Blackcaps are all well and good - but not when you're after much rarer species!
So a female pied flycatcher - not quite as good as the male that turned up a little further afield for just one day the week before - was the target. But I checked every tree in the reported area, and found only unusually showy treecreepers, and huge numbers of willow warblers, along with the odd chiffchaff, goldcrest etc. A beautiful day to be out, nonetheless.
The number of warblers in the park is mind boggling at this time of year. This is a willow warbler.
The following morning my wildlife guru DJM texted me to say it was still there - so of course I rushed back. Always better to try and get a target species close to home. When I arrived, there were a few birdwatchers already there, but what was this? They were after three special targets - not only the flycatcher, but a wood warbler and redstart were in the same patch of trees. Elusive, however. Any one of the three would be good, so I hung around.
The first bird I saw was this fine sparrowhawk.
Many more bird folk were there over the course of the morning, and thanks to them I saw and photographed all three - three lifers in a couple of hours! Then DJM got a call (he'd popped down in his lunch hour) to say a whinchat was just round the corner. So I rushed across to the wetland reserve and... nothing. My first whitethroat of the year, and my first ever views (if only glimpses) of the ever elusive cetti's and grasshopper warblers. But another photographer had found it, and I joined him in searching the far end of the marsh. Then he saw it - I naively thought it was a distant wheatear (in my defence, the heat haze was extreme, and they are similarly coloured), and I got the most rudimentary shots. FOUR lifetime species in a day!
The irony was, DJM and I had planned a full day of chasing wildlife the following day (Friday). Not just birds - local lizards were the first target. But it's always good to feel you have nothing to prove from the outset - if we saw nothing exciting, I had already had an excellent week. Which is just as well, as the day started with several failures.
These pillbugs are only found at coastal sites this far north - they were by far the commonest animals on the dunes.
Dawn sunshine was quickly replaced by cold cloud cover, and no self respecting reptile was going to leave its burrow. We did see quite a few interesting invertebrates on the dunes, but that was it. Then to a wetland I've never visited, which yielded exhilarating clouds of sand martins (which kept landing in groups on the reed tops), but nothing rare. Then to Beacon Fell, a small hill covered in conifer plantations that's now a country park. We wanted tree pipits - but they were absent. Bilberry blossom attracted cold-hardy bumblebees, and the still misty air was filled with singing chiffchaffs, willow warblers, goldcrests, pigeons, blackbirds, robins, and even redpolls - but again nothing novel.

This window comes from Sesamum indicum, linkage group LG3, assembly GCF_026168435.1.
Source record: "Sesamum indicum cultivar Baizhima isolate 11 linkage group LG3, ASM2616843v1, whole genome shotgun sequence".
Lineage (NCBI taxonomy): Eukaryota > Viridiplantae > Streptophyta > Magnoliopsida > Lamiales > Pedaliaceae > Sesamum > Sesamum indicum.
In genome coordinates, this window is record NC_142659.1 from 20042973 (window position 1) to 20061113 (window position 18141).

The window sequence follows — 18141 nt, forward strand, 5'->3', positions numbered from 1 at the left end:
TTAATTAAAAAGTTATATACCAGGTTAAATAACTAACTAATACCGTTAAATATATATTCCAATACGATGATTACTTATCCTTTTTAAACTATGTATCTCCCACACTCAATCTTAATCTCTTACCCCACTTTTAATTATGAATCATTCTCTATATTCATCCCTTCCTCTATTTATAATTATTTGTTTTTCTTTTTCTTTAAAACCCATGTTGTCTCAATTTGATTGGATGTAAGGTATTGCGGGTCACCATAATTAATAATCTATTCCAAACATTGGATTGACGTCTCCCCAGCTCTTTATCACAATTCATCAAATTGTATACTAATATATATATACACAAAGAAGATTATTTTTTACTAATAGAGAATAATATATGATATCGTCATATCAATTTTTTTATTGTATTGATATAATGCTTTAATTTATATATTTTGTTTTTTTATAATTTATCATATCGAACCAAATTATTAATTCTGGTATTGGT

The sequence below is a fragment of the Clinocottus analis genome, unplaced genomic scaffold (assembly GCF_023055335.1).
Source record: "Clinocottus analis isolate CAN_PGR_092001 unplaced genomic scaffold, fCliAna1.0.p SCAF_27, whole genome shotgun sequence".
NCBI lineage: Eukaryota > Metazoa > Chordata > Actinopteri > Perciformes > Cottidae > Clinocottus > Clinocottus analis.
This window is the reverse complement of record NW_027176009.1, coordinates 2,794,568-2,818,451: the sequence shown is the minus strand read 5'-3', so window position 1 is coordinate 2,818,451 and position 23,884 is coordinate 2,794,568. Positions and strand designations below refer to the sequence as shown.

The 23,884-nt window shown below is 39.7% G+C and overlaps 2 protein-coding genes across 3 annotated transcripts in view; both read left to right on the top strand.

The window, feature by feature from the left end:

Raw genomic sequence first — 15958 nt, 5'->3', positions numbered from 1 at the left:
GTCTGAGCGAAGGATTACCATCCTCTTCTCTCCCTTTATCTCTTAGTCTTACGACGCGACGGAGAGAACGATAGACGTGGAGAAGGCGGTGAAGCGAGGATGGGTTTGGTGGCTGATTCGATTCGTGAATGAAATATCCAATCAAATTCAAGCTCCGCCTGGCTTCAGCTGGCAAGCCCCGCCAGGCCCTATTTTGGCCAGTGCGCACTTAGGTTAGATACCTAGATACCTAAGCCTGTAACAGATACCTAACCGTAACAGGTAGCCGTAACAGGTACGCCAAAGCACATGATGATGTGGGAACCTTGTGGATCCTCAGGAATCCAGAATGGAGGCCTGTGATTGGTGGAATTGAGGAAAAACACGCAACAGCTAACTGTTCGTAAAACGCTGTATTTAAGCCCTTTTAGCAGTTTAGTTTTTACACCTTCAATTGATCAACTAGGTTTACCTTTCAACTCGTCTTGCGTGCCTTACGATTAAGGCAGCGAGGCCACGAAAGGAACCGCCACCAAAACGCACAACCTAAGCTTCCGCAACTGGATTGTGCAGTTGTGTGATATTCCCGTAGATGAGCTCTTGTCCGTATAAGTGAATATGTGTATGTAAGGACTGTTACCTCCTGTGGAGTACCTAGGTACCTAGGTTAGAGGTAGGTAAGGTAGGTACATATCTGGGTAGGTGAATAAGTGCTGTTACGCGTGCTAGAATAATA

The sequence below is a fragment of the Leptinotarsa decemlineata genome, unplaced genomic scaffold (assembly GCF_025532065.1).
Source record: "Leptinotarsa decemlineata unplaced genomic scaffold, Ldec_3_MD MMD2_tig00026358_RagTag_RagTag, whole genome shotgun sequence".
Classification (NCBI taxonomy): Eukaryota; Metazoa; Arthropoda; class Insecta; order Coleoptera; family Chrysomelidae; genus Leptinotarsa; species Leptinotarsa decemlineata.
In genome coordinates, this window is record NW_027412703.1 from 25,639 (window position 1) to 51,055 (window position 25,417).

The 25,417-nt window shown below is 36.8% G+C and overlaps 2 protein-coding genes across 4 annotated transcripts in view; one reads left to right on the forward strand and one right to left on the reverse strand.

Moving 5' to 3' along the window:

Bluebells are just beginning to take over the woodland floor.
Next to a local wood strung along a steep valley side. Hares and pheasants in abundance, and lots of nice plant life, but again the summer birds hadn't yet arrived. It was chilly, so not a surprise. The next wood, along an upland river, did yield DJM's first wood warbler (heard but not seen), noisy nuthatches, and a likely goldcrest nest, but most exciting was a mammal. A water shrew - not previously reported there, as far as I know - but as we only saw it due to a heron catching and eating it, so may not occur there now anyway.
Britain's only venomous mammal - but it's not much use against a hungry heron!
Then to another river, the upper Wyre. Here we hoped for kingfishers and dippers, but neither was seen. Down a track, we did find something that for me was far better though. In amongst the song thrush and blackcap sounds, a quieter bird - a garden warbler! My first lifer of the day. Having caught a glimpse, I was determined to try and photograph it, but it wasn't going to happen. Until, while my companion was photographing wildflowers, I saw a bird fly across the river. A photograph settled it - the warbler I wanted! I took as many photos as I could, since it fed in the open for a couple of minutes. Sadly the second batch were of a different bird, probably a chiffchaff - I must have got confused when I reattached the teleconverter - but at least my first shots were definitely of this elusive bird.
This species has, in my opinion, an unfair reputation for being plain. I prefer to call it subtle.
The final site was up in the hills. The local specialities - green woodpecker, redstart, tree pipit, wood warbler - were all absent. But we found the most special animal of the day, a gorgeous slow worm. I have never seen, let alone handled, a wild reptile before, and this was a great introduction. It wrapped itself around our hands and seemed mostly unconcerned while I took its portrait. We nipped up the valley to look for common lizards - these didn't show, but we saw a pair of ravens, a second lifer*.
Before returning to the car, I found a dipper on the stream for DJM - his first of the year. And then whimbrels flew overhead to their upland roost - mostly heard, but we glimpsed one in flight. Another addition to the year list!
So it's been a good few days.
*there were two crows on a high crag in the Lake District a couple of weeks ago, but they didn't fly, and I found the pictures inconclusive.